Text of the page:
Google’s Chrome browser will stop relying on a decades-old method for ensuring secure sockets layer certificates are valid after one of the company’s top engineers compared it to seat belts that break when they are needed most.
The browser will stop querying CRL, or certificate revocation lists, and databases that rely on OCSP, or online certificate status protocol, Google researcher Adam Langley said in a blog post published on Sunday. He said the services, which browsers are supposed to query before trusting a credential for an SSL-protected address, don’t make end users safer because Chrome and most other browsers establish the connection even when the services aren’t able to ensure a certificate hasn’t been tampered with.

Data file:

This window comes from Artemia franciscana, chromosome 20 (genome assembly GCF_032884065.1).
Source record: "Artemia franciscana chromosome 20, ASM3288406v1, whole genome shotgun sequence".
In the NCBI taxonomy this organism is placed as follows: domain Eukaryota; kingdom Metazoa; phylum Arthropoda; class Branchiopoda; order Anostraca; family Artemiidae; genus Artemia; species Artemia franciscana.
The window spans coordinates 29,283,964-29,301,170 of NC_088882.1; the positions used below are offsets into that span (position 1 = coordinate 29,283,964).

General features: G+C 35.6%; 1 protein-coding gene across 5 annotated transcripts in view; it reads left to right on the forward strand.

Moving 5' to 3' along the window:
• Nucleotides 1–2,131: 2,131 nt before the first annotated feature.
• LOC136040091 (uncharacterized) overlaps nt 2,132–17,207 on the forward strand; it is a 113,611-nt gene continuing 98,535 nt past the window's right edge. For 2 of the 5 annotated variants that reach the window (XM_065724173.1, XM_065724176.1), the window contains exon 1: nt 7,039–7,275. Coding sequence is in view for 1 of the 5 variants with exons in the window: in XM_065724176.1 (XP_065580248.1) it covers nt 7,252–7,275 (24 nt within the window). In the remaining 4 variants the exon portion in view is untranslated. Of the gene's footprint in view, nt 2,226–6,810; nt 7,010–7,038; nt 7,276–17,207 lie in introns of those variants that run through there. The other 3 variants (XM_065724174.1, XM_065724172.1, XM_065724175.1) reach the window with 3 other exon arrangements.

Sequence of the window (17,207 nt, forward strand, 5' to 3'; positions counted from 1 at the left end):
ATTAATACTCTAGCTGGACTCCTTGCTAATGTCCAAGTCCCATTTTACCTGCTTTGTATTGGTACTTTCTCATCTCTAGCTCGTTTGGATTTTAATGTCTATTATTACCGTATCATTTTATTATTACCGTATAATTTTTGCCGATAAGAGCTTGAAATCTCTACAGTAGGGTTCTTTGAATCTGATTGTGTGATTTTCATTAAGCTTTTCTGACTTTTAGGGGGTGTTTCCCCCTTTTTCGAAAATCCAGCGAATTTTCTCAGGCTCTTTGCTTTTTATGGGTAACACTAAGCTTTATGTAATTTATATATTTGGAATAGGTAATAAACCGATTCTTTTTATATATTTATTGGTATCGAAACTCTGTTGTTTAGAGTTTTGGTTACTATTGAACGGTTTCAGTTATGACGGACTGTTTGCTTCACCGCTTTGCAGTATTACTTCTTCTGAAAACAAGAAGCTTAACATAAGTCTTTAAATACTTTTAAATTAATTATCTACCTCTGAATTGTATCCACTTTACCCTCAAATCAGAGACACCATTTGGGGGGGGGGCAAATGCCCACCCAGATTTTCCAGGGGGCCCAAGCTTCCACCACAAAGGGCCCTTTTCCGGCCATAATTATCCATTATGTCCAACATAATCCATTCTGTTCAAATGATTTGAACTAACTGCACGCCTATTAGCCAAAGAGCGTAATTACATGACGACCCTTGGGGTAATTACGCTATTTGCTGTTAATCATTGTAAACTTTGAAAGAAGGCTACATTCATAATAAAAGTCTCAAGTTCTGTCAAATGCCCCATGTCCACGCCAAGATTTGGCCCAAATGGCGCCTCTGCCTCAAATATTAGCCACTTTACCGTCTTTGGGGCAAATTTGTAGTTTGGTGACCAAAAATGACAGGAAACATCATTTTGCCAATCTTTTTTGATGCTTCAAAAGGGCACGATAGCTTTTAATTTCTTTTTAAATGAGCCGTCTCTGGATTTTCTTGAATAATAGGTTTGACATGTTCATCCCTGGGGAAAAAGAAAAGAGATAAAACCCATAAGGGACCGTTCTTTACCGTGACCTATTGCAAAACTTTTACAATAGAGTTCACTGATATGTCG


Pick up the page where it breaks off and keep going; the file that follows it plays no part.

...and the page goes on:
A consortium of certificate authorities (CAs) and software vendors has released the first industry standard for the issuance and management of SSL certificates.
(via Pascal M.)
“Des chercheurs ont découvert récemment une faille critique dans pratiquement tous les sites Web utilisant le protocole de sécurité SSL (Secure Sockets Layer) comme PayPal et Gmail.”